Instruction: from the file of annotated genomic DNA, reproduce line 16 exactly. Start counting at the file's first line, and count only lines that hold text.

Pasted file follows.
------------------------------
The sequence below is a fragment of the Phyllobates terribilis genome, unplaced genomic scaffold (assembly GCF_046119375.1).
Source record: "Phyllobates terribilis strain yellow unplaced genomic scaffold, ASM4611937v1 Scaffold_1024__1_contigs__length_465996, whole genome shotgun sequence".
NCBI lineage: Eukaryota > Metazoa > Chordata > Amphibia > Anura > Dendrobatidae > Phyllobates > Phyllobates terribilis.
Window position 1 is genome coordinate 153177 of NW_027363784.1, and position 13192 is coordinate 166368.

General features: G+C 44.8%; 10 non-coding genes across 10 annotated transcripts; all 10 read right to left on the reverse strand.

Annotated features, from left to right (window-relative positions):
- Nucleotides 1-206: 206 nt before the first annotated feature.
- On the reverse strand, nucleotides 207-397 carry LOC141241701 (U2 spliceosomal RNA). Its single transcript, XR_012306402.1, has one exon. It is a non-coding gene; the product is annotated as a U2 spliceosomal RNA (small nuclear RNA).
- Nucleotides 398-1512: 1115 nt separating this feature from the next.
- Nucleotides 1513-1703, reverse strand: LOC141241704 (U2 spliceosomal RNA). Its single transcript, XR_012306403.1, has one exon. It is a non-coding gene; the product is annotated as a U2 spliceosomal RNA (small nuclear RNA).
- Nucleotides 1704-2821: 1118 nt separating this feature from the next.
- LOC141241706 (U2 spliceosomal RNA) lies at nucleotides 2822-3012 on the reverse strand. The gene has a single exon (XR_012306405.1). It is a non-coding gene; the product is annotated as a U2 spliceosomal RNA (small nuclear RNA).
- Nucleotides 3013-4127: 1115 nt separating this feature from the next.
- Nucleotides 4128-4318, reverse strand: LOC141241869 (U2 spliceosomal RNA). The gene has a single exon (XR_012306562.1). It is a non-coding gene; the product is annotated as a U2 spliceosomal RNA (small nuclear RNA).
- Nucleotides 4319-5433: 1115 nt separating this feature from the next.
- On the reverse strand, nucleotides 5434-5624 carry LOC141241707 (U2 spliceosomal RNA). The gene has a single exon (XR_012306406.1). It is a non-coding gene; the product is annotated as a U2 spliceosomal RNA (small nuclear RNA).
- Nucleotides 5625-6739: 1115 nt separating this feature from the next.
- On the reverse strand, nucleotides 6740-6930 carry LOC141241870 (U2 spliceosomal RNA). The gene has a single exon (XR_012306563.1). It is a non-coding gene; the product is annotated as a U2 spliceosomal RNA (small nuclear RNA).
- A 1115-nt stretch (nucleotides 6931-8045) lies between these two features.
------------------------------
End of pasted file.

- On the reverse strand, nucleotides 5434-5624 carry LOC141241707 (U2 spliceosomal RNA). The gene has a single exon (XR_012306406.1). It is a non-coding gene; the product is annotated as a U2 spliceosomal RNA (small nuclear RNA).